What is a subsidiary? Definition and meaning
A subsidiary is a company that another company owns or controls. We call it the parent company or holding company. The parent company owns at least 50% of the voting stock, i.e., it has a controlling interest.
The subsidiary may be a limited liability company, a corporation, or a business that belongs to the state.
Many holding companies own business entities abroad. Those subsidiaries must follow the laws of the host nation. In other words, they must comply with the rules and regulations of the country where they operate.
According to BusinessDictionary.com, a subsidiary is:
“An enterprise controlled by another (called the parent) through the ownership of greater than 50 percent of its voting stock.”
Etymology of subsidiary
Etymology is the study of where words came from and how they evolved.
Etymologists say that the term ‘subsidiary’ comes from the Latin subsidiarius meaning ‘reserved, of a reserve, belonging to a reserve; supplement, or serving to assist.’
Subsidiarius came from Subsidium, meaning ‘a help, troops in reserve, aid.’ As a noun with its modern meaning in the English language, the term appeared in Britain during the 1600s.
In the United States, operating subsidiaries are commercial enterprise that operate with their own identity. Non-operating subsidiaries, on the other hand, use the identity of their holding company.
In the world of business, subsidiaries are extremely common. Virtually every multinational corporation organizes its operations with subsidiaries.
For example, Berkshire Hathaway, based in Omaha, Nebraska, wholly owns many companies. It owns NetJets, FlightSafety International, Helzberg Diamonds, and Fruit of the Loom. It also fully owns Dairy Queen, Lubrizol, BNSF, and GEICO. The company has significant minority holdings in the Kraft Heinz Company, American Express, and Coca-Cola.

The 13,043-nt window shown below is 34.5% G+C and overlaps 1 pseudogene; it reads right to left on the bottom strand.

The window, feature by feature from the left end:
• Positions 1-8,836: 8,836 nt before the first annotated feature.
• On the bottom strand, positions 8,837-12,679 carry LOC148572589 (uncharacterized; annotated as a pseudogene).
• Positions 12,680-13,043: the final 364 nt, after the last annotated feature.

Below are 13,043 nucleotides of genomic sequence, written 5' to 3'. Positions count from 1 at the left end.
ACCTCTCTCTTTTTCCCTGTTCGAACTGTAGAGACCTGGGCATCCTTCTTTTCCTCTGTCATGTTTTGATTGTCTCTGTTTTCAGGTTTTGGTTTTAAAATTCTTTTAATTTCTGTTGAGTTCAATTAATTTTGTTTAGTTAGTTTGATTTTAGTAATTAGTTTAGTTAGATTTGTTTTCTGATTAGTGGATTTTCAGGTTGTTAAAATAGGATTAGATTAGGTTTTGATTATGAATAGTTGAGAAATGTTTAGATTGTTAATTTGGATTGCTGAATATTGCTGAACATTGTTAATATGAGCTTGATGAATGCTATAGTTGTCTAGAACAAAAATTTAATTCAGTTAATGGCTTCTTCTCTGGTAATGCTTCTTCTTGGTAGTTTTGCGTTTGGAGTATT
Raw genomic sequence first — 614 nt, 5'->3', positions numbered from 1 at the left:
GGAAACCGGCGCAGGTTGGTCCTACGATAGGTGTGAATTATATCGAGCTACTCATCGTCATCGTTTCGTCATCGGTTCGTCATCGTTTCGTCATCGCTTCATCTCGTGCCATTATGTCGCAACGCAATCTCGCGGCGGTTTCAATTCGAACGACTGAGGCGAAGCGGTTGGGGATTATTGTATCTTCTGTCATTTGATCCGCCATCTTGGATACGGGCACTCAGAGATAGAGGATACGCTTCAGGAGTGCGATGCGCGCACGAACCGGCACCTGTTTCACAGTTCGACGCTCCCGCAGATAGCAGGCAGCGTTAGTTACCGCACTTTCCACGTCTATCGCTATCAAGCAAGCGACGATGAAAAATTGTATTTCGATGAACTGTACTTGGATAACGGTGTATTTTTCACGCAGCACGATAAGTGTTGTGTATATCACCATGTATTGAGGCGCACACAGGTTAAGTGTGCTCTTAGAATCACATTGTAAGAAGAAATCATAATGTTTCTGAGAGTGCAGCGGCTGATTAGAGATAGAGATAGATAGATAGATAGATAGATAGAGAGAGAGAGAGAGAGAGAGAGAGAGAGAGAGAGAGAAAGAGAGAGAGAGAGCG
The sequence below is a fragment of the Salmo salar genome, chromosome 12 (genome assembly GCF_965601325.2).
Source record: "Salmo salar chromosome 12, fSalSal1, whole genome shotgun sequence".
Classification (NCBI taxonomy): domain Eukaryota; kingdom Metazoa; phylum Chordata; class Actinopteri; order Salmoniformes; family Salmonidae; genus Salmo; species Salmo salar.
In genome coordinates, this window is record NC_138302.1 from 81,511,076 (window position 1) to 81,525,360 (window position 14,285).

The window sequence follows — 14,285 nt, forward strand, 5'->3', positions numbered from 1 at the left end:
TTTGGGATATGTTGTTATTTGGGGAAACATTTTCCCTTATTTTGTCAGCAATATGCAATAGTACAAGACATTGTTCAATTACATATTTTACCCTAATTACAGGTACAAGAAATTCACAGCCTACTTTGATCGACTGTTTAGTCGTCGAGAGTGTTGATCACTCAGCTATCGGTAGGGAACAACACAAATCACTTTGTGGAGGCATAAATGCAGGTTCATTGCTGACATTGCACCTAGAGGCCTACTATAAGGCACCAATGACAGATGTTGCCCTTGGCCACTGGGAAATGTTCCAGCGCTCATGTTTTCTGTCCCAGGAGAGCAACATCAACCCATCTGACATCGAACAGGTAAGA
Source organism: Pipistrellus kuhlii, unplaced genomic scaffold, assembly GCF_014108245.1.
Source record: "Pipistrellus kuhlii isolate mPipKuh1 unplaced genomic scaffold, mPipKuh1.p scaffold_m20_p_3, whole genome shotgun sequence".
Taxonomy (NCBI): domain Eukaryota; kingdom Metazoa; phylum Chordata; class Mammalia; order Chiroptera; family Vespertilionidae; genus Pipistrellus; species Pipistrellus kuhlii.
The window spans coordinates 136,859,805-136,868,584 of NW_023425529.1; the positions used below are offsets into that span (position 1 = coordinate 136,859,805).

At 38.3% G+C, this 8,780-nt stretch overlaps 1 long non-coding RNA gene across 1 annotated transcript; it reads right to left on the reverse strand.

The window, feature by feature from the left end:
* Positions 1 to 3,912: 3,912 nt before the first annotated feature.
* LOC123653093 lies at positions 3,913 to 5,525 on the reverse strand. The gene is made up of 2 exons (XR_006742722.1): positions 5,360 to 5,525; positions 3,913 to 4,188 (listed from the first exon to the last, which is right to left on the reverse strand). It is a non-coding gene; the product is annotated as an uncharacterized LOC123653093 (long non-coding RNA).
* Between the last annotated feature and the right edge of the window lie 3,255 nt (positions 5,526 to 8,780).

Subsidiary is a separate legal entity
Subsidiaries are separate, distinct legal entities for taxation purposes. They are not like a divisions, for example, which are businesses that are part of the main company.
If you sue a subsidiary, the holding company is not legally liable.
Companies use the separate legal structure to gain certain tax benefits. In this way, they can also monitor the results of a distinct business unit and isolate risk from the rest of the corporation.
Having a separate legal structure is useful when you want to prepare for the sale of certain assets.
Lawyers can sometimes go to court and make the parent company liable when a subsidiary becomes insolvent. However, they must pierce through the corporate veil. In other words, they must show that the parent and subsidiary are no more than alter egos of each other.
Subsidiary vs. Affiliate
An affiliate or associate is a company whose parent only owns a minority stake. Holding companies own a controlling stake in the subsidiary.
For example, Berkshire Hathaway wholly owns Fruit of the Loom, Dairy Queen and NetJet. Therefore, they are subsidiaries. However, American Express, IBM, and Wells Fargo are affiliates, because it has significant minority holdings in them.
In the United States, for the holding company to submit consolidated tax returns, it must own at least 80% of the subsidiary.
Banks and multinational corporations use a strategy known as foreign direct investment. They create subsidiaries or affiliates to break into a target market. They do this because they would find much more difficult if they used their main name.
Benefits of establishing subsidiaries
– The subsidiary benefits from the holding company’s financial resources and name recognition.
– For employees, there may be promotional and cross-training opportunities. These benefits were not available before the new affiliation.
– The holding company does not require shareholders’ approval to move forward with establishing subsidiaries. This is not the case with mergers.
– Establishing a subsidiary is considerably cheaper than a merger.
– Globally, forming or acquiring subsidiaries overseas generates goodwill in markets that might not otherwise be amenable to doing business. It also offers tax advantages.
If a subsidiary needs to improve its credit rating, it may ask the parent company for a keepwell agreement. In a keepwell agreement, the parent company promises to keep the subsidiary solvent for a specific period. Keepwell agreements tend to boost subsidiaries’ creditworthiness.
Video – Accounting for Subsidiaries
In this video, Dr. Dave Bond gives us an overview of the key elements of the initial investment by a holding company in a subsidiary.